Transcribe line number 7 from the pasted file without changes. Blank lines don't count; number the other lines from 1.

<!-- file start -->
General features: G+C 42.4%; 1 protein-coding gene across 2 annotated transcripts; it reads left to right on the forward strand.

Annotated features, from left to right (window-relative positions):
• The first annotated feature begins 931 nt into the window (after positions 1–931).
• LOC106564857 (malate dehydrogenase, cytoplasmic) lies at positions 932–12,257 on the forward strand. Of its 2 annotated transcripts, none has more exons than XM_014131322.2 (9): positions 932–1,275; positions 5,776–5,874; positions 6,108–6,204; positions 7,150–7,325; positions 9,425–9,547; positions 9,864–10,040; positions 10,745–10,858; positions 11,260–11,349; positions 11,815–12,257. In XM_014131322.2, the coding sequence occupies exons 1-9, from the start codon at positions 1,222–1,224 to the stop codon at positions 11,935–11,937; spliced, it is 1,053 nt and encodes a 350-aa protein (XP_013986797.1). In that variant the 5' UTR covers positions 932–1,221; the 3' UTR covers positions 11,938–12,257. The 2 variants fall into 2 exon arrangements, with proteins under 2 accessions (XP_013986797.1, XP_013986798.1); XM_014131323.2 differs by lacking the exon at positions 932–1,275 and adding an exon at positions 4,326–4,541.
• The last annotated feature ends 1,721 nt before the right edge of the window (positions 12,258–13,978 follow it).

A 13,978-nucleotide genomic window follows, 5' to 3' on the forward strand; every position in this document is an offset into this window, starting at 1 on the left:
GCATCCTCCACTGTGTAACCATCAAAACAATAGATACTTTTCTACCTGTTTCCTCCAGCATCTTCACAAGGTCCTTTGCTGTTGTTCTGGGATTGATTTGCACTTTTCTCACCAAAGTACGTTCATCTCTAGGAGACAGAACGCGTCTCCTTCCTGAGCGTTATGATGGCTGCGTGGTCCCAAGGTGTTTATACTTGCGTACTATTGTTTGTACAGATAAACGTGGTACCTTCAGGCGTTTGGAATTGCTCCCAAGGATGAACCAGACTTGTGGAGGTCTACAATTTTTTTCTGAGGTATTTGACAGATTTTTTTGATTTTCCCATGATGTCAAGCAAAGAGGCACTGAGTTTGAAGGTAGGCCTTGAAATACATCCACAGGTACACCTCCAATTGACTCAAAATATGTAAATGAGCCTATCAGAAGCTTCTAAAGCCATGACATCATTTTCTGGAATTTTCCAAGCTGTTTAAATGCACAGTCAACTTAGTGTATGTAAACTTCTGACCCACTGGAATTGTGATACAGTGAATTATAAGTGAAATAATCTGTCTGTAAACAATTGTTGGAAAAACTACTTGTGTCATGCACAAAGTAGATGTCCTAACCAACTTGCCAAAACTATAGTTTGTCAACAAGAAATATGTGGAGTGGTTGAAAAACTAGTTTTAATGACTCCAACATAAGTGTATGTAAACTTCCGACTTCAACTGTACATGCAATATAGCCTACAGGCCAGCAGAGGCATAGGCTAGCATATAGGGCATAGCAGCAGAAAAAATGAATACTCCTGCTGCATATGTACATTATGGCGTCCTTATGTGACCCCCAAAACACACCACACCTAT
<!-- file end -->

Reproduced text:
GCATCCTCCACTGTGTAACCATCAAAACAATAGATACTTTTCTACCTGTTTCCTCCAGCATCTTCACAAGGTCCTTTGCTGTTGTTCTGGGATTGATTTGCACTTTTCTCACCAAAGTACGTTCATCTCTAGGAGACAGAACGCGTCTCCTTCCTGAGCGTTATGATGGCTGCGTGGTCCCAAGGTGTTTATACTTGCGTACTATTGTTTGTACAGATAAACGTGGTACCTTCAGGCGTTTGGAATTGCTCCCAAGGATGAACCAGACTTGTGGAGGTCTACAATTTTTTTCTGAGGTATTTGACAGATTTTTTTGATTTTCCCATGATGTCAAGCAAAGAGGCACTGAGTTTGAAGGTAGGCCTTGAAATACATCCACAGGTACACCTCCAATTGACTCAAAATATGTAAATGAGCCTATCAGAAGCTTCTAAAGCCATGACATCATTTTCTGGAATTTTCCAAGCTGTTTAAATGCACAGTCAACTTAGTGTATGTAAACTTCTGACCCACTGGAATTGTGATACAGTGAATTATAAGTGAAATAATCTGTCTGTAAACAATTGTTGGAAAAACTACTTGTGTCATGCACAAAGTAGATGTCCTAACCAACTTGCCAAAACTATAGTTTGTCAACAAGAAATATGTGGAGTGGTTGAAAAACTAGTTTTAATGACTCCAACATAAGTGTATGTAAACTTCCGACTTCAACTGTACATGCAATATAGCCTACAGGCCAGCAGAGGCATAGGCTAGCATATAGGGCATAGCAGCAGAAAAAATGAATACTCCTGCTGCATATGTACATTATGGCGTCCTTATGTGACCCCCAAAACACACCACACCTAT